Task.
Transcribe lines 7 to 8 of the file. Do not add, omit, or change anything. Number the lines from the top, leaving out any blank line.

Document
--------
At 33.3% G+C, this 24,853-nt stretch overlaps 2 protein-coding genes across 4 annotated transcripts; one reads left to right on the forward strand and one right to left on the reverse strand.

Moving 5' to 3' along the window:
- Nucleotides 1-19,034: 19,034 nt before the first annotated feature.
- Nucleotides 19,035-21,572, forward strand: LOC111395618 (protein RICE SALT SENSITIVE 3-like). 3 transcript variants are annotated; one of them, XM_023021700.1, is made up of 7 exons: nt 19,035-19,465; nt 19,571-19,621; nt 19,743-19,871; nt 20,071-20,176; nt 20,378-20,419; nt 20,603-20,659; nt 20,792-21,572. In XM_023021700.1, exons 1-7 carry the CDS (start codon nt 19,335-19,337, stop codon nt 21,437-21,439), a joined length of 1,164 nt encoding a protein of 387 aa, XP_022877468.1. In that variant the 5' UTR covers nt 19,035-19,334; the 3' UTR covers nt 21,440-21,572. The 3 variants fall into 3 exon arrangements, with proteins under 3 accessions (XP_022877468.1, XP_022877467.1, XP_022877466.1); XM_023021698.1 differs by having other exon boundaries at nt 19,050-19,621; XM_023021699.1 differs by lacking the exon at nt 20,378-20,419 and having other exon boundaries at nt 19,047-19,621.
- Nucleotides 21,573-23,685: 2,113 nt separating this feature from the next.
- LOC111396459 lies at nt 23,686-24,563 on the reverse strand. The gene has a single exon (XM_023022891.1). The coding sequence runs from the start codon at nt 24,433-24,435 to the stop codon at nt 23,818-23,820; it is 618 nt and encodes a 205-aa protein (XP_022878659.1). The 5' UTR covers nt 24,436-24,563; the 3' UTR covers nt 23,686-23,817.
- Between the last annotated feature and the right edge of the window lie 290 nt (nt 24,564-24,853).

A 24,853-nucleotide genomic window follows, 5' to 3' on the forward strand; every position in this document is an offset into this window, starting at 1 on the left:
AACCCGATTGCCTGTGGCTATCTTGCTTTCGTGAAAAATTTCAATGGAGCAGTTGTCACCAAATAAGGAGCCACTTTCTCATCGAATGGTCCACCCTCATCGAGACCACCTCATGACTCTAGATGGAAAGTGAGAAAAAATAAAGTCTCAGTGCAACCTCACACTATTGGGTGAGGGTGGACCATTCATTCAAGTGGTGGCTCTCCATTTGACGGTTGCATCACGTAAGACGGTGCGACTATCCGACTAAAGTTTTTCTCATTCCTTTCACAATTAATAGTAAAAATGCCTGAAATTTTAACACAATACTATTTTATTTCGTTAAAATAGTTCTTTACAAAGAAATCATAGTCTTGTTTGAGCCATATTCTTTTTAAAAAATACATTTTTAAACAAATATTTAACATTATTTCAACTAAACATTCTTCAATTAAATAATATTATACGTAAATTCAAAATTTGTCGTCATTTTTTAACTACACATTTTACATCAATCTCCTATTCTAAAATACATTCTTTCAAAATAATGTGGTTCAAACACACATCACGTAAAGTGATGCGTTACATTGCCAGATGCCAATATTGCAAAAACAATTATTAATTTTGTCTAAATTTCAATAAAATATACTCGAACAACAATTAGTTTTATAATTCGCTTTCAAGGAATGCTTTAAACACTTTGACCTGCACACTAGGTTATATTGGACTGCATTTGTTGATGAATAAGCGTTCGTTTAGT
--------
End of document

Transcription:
- Between the last annotated feature and the right edge of the window lie 290 nt (nt 24,564-24,853).

A 24,853-nucleotide genomic window follows, 5' to 3' on the forward strand; every position in this document is an offset into this window, starting at 1 on the left: